“. . . Witches are actually conveyed from one place to another by the Devil, who under the bodily form of a 

goat or some other unclean & monstrous animal himself carries them. . . This opinion is that generally held by 

the authoritative Theologians and Master Jurisprudists of Italy and Spain, as also by the Catholic divines and 

legalists. . . .” (p. 129). 

At the Sabbath, the congregation of witches proceeds to a number of clearly enumerated tasks, all 

described ad nauseum by accused victims during interrogation sessions: lighting black candles, the adoration 

of the Devil, kissing his posterior, the blood signing of the covenant, the ritualistic nude dance, the sacrifice of 

children and animals, drinking beverages brewed by the witches, and engaging in sexual orgies. The Sabbath 

would end by the early hours of the morning at “the cock’s crow.” With reference to the feasting at the 

Sabbath, Summers quotes some inquisitors of the time who reported the confessions of the witches at the 

courts: “. . . sorcerers at the Sabbat eat the food which the Devil lays before them . . .The Lancashire witches of 1613, 

18 when they met at Malking Tower, sat down to a goodly spread of Beefe, Bacon, and roasted Mutton, ’the sheep having 

been killed twenty-four hours earlier by James Device; . . . Alice Duke, a Somerset witch, tried in 1664, confessed that 

the Devil ‘bids them Welcome at their Coming, and brings them Wine, Beer, Cakes, and Meal, or the like’ . . . (History, p.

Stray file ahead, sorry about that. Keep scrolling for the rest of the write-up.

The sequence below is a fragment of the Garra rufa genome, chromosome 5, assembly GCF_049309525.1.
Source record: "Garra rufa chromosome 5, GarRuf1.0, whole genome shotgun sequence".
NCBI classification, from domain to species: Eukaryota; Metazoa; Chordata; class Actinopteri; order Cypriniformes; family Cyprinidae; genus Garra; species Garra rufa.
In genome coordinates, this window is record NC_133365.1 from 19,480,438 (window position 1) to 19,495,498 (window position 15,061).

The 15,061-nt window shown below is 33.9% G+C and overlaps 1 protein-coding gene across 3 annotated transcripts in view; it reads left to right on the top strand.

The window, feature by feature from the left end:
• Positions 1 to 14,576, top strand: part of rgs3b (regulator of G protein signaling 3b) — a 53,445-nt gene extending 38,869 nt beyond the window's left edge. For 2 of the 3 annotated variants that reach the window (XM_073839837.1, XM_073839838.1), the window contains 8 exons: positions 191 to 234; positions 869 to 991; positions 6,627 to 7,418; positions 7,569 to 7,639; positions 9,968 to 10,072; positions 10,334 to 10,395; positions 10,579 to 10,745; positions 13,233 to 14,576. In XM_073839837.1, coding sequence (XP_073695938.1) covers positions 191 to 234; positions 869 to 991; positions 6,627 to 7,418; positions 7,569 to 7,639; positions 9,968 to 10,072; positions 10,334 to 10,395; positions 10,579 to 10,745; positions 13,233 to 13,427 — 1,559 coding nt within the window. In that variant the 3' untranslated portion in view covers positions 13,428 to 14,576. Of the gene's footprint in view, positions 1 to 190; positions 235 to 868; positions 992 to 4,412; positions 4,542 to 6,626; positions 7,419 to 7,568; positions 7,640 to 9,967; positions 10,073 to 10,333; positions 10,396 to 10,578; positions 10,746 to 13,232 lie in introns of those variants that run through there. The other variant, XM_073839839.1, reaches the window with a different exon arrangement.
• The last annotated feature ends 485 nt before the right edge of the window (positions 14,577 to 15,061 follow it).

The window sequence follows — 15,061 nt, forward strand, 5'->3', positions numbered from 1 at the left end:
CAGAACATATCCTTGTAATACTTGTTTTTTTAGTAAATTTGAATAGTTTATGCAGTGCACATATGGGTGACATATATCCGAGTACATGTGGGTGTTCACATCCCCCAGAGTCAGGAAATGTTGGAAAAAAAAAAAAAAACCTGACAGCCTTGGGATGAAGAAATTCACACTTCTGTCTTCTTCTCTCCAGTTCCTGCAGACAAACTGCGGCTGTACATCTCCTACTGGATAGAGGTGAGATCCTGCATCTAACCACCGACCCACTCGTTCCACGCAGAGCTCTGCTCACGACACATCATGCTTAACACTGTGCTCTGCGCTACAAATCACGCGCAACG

144) 

However, the inquisitors’ manuals did not invent the Sabbath processions and the witch’s practices. Many part 

of the ritual had been appropriated from previous pagan cults and religions. Metteoni notes the existence of such a 

dimension of the witch’s identity already in 1428, in one of the earliest confessions: 

The behaviour of the witch at the sabbath appeared for the first time in the confession of the Italian Matteuccia di Francesco at Todi, on the 20th March of 1428. . . Some of the main elements were already displayed: infanticide, the shape-shifting ability (later attributed to the witch herself), the flight, the adoration of the Devil. They will recur in the demonological treatises of the sixteenth and seventeenth century, that described the sabbath as a meeting where witches danced, consumed banquets, copulated with the demons, made poisonous concoctions, planned the future evil actions, and shared the company of filthy animals such as vipers, lizards and toads. Lust and consummation were the most significant tracts of the reunions. Salt and bread were missing from the banquet. . . . (Matteoni, p.37) 

Among the other powers attributed to the witch was the control of the weather and destructive 

meteorological changes. Through this power, witches were perceived as been capable of affecting harvests, 

damaging crops, inviting hail to destroy ripe fruits, causing tempests at sea (as in the Case of King James), and 

even causing shipwrecks. Such a powerful construction of the witch was a determining factor behind King